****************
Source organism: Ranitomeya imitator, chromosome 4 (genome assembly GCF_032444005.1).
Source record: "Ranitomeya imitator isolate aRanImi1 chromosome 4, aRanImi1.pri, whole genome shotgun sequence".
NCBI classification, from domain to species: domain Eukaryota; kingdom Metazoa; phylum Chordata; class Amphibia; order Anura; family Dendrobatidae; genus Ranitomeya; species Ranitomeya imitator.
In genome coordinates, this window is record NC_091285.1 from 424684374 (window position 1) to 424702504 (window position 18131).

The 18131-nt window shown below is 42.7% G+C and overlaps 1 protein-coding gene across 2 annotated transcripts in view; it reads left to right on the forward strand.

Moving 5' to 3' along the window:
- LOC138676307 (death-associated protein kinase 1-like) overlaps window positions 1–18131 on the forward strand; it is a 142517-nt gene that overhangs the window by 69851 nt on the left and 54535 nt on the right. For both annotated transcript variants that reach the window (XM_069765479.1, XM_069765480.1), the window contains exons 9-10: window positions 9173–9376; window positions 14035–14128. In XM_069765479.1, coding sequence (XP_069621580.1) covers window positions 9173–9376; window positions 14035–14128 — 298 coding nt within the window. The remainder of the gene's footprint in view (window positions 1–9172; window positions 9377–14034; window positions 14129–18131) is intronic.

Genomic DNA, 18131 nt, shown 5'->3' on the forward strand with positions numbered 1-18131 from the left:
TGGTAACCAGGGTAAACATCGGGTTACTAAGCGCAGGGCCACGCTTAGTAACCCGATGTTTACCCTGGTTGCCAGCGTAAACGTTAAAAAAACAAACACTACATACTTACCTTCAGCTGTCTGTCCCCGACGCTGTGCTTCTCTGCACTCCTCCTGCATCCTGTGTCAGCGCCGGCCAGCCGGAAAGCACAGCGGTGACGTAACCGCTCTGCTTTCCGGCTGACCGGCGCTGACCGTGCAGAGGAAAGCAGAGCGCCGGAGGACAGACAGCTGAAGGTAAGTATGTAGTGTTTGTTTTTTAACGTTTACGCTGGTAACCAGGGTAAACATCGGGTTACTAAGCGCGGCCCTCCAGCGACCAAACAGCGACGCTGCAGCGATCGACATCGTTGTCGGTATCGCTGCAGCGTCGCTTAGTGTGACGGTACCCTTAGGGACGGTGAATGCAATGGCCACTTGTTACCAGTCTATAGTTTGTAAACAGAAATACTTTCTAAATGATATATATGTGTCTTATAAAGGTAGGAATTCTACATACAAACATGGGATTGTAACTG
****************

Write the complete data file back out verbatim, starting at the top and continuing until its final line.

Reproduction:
Source organism: Ranitomeya imitator, chromosome 4 (genome assembly GCF_032444005.1).
Source record: "Ranitomeya imitator isolate aRanImi1 chromosome 4, aRanImi1.pri, whole genome shotgun sequence".
NCBI classification, from domain to species: domain Eukaryota; kingdom Metazoa; phylum Chordata; class Amphibia; order Anura; family Dendrobatidae; genus Ranitomeya; species Ranitomeya imitator.
In genome coordinates, this window is record NC_091285.1 from 424684374 (window position 1) to 424702504 (window position 18131).

The 18131-nt window shown below is 42.7% G+C and overlaps 1 protein-coding gene across 2 annotated transcripts in view; it reads left to right on the forward strand.

Moving 5' to 3' along the window:
- LOC138676307 (death-associated protein kinase 1-like) overlaps window positions 1–18131 on the forward strand; it is a 142517-nt gene that overhangs the window by 69851 nt on the left and 54535 nt on the right. For both annotated transcript variants that reach the window (XM_069765479.1, XM_069765480.1), the window contains exons 9-10: window positions 9173–9376; window positions 14035–14128. In XM_069765479.1, coding sequence (XP_069621580.1) covers window positions 9173–9376; window positions 14035–14128 — 298 coding nt within the window. The remainder of the gene's footprint in view (window positions 1–9172; window positions 9377–14034; window positions 14129–18131) is intronic.

Genomic DNA, 18131 nt, shown 5'->3' on the forward strand with positions numbered 1-18131 from the left:
TGGTAACCAGGGTAAACATCGGGTTACTAAGCGCAGGGCCACGCTTAGTAACCCGATGTTTACCCTGGTTGCCAGCGTAAACGTTAAAAAAACAAACACTACATACTTACCTTCAGCTGTCTGTCCCCGACGCTGTGCTTCTCTGCACTCCTCCTGCATCCTGTGTCAGCGCCGGCCAGCCGGAAAGCACAGCGGTGACGTAACCGCTCTGCTTTCCGGCTGACCGGCGCTGACCGTGCAGAGGAAAGCAGAGCGCCGGAGGACAGACAGCTGAAGGTAAGTATGTAGTGTTTGTTTTTTAACGTTTACGCTGGTAACCAGGGTAAACATCGGGTTACTAAGCGCGGCCCTCCAGCGACCAAACAGCGACGCTGCAGCGATCGACATCGTTGTCGGTATCGCTGCAGCGTCGCTTAGTGTGACGGTACCCTTAGGGACGGTGAATGCAATGGCCACTTGTTACCAGTCTATAGTTTGTAAACAGAAATACTTTCTAAATGATATATATGTGTCTTATAAAGGTAGGAATTCTACATACAAACATGGGATTGTAACTG